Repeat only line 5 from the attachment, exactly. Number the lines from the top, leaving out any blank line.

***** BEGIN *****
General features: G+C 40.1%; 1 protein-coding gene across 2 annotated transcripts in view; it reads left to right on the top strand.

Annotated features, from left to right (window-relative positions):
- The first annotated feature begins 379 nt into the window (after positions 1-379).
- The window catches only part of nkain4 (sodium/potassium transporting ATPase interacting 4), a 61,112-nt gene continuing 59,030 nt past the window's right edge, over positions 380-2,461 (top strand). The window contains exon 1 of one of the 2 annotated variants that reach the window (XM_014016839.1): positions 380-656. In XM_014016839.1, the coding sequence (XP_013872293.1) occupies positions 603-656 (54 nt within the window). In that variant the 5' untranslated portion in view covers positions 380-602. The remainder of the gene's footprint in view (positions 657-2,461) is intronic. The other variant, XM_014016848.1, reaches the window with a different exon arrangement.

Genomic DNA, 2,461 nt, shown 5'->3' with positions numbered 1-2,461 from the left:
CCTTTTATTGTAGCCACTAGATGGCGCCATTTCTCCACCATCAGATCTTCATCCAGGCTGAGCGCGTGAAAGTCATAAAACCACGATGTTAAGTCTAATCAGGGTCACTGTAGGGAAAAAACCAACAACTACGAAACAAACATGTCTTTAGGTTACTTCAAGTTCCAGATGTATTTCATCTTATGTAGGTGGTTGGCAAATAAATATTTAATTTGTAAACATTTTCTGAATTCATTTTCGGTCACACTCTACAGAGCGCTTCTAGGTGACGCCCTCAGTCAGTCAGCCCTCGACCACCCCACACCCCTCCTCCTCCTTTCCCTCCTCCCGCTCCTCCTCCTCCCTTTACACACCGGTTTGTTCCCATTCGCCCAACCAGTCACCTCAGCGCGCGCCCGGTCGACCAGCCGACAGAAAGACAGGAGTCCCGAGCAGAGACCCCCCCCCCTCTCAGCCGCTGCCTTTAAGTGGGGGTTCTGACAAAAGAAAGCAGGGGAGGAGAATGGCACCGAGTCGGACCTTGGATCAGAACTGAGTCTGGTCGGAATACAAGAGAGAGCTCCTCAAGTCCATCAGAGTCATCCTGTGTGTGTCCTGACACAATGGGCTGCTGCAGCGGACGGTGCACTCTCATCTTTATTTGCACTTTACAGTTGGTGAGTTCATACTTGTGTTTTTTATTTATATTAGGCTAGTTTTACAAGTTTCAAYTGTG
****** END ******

Genomic DNA, 2,461 nt, shown 5'->3' with positions numbered 1-2,461 from the left: